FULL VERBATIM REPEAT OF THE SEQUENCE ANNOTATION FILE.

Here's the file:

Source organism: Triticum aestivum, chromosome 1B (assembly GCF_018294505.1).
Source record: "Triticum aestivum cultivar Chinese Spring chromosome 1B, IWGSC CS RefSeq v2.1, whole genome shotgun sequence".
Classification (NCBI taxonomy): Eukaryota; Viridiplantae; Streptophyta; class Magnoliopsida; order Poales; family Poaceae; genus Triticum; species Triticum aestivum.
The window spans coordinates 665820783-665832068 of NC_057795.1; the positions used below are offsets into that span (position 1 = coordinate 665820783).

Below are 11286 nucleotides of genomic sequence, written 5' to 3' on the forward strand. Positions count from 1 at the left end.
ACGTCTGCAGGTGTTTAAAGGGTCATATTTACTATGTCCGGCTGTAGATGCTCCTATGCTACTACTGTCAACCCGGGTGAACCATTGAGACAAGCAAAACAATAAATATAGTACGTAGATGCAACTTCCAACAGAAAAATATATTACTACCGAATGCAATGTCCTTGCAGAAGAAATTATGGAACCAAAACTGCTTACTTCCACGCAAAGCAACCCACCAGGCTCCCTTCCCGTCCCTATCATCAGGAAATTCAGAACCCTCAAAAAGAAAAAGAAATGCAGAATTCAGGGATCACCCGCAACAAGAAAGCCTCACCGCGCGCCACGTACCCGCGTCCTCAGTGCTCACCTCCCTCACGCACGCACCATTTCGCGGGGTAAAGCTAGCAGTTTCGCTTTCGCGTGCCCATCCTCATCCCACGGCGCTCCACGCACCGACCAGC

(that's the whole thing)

Source organism: Triticum aestivum, chromosome 1B (assembly GCF_018294505.1).
Source record: "Triticum aestivum cultivar Chinese Spring chromosome 1B, IWGSC CS RefSeq v2.1, whole genome shotgun sequence".
Classification (NCBI taxonomy): Eukaryota; Viridiplantae; Streptophyta; class Magnoliopsida; order Poales; family Poaceae; genus Triticum; species Triticum aestivum.
The window spans coordinates 665820783-665832068 of NC_057795.1; the positions used below are offsets into that span (position 1 = coordinate 665820783).

Below are 11286 nucleotides of genomic sequence, written 5' to 3' on the forward strand. Positions count from 1 at the left end.
ACGTCTGCAGGTGTTTAAAGGGTCATATTTACTATGTCCGGCTGTAGATGCTCCTATGCTACTACTGTCAACCCGGGTGAACCATTGAGACAAGCAAAACAATAAATATAGTACGTAGATGCAACTTCCAACAGAAAAATATATTACTACCGAATGCAATGTCCTTGCAGAAGAAATTATGGAACCAAAACTGCTTACTTCCACGCAAAGCAACCCACCAGGCTCCCTTCCCGTCCCTATCATCAGGAAATTCAGAACCCTCAAAAAGAAAAAGAAATGCAGAATTCAGGGATCACCCGCAACAAGAAAGCCTCACCGCGCGCCACGTACCCGCGTCCTCAGTGCTCACCTCCCTCACGCACGCACCATTTCGCGGGGTAAAGCTAGCAGTTTCGCTTTCGCGTGCCCATCCTCATCCCACGGCGCTCCACGCACCGACCAGC